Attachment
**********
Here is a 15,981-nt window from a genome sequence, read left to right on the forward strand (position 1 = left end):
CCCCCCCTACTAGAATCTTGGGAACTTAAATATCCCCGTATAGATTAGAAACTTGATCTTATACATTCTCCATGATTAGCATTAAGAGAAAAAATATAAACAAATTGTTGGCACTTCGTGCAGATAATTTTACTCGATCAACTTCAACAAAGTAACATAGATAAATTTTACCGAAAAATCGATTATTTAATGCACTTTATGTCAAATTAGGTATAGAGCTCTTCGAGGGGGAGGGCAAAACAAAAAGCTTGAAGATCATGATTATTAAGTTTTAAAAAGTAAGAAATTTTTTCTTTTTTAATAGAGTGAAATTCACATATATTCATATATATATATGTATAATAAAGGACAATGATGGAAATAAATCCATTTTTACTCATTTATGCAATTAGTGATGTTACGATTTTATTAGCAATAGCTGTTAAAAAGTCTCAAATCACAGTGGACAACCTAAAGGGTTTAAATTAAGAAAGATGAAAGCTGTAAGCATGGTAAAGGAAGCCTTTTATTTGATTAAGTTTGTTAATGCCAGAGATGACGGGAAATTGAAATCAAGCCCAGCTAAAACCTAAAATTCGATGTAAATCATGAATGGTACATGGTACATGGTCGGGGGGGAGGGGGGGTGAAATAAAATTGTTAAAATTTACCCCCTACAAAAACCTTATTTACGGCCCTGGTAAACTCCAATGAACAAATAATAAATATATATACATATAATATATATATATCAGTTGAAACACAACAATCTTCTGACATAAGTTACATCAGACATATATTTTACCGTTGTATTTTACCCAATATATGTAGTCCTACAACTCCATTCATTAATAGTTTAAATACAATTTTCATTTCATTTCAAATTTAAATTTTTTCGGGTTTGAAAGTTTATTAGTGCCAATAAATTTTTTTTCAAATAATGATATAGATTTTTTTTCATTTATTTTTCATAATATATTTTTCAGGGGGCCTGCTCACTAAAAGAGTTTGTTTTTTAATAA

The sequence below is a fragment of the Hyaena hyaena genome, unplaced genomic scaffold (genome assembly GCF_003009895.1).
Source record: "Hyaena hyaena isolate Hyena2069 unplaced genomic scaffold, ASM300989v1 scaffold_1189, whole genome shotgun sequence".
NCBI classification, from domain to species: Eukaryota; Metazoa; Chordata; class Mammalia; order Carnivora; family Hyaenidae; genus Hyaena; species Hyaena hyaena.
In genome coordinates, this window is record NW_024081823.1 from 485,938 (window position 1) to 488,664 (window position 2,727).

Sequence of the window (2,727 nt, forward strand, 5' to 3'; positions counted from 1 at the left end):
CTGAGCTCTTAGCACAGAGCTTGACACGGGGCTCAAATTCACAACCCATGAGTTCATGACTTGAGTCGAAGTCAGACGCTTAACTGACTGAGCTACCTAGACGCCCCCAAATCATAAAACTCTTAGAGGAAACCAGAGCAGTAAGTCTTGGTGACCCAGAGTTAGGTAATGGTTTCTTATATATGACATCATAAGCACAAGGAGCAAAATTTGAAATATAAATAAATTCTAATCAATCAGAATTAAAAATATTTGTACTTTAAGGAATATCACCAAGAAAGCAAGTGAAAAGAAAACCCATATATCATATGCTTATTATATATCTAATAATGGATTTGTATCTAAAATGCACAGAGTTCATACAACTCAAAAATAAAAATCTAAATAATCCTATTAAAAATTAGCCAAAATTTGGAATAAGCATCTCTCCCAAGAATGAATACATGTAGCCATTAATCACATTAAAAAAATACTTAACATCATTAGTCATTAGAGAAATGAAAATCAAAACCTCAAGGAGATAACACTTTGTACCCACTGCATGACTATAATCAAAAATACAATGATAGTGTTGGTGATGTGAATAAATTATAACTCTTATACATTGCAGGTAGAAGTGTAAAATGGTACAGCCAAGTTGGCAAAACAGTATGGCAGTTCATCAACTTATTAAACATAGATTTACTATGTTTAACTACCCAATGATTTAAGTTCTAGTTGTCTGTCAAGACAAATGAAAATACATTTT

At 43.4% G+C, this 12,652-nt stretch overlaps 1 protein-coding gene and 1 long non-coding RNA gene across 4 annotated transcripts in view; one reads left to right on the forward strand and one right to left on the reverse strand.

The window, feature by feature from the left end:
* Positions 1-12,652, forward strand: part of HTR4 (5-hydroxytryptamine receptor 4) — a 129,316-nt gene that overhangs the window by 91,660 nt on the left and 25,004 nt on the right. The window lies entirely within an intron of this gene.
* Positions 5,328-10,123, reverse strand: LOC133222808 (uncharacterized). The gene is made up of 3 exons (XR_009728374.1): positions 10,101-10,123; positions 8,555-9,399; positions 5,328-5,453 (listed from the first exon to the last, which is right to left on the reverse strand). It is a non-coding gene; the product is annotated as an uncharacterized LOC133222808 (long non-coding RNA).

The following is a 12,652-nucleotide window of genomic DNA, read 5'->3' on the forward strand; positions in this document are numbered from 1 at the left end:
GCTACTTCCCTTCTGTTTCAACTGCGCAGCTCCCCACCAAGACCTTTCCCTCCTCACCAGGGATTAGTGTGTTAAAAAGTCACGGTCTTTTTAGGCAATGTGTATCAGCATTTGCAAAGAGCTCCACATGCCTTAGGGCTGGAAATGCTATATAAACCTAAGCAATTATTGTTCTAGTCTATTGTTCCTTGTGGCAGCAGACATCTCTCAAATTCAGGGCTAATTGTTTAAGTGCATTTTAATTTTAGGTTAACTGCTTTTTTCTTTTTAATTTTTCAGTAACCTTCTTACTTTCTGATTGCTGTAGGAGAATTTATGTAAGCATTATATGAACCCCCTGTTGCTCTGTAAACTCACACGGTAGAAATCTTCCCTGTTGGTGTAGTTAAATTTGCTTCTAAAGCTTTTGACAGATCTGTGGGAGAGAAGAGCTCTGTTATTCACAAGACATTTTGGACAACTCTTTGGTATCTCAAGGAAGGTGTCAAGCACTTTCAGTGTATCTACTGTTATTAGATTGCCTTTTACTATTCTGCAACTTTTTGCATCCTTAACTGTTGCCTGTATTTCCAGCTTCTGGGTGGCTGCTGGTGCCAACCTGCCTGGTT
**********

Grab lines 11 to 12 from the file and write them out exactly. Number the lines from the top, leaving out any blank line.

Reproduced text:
* Positions 1-12,652, forward strand: part of HTR4 (5-hydroxytryptamine receptor 4) — a 129,316-nt gene that overhangs the window by 91,660 nt on the left and 25,004 nt on the right. The window lies entirely within an intron of this gene.
* Positions 5,328-10,123, reverse strand: LOC133222808 (uncharacterized). The gene is made up of 3 exons (XR_009728374.1): positions 10,101-10,123; positions 8,555-9,399; positions 5,328-5,453 (listed from the first exon to the last, which is right to left on the reverse strand). It is a non-coding gene; the product is annotated as an uncharacterized LOC133222808 (long non-coding RNA).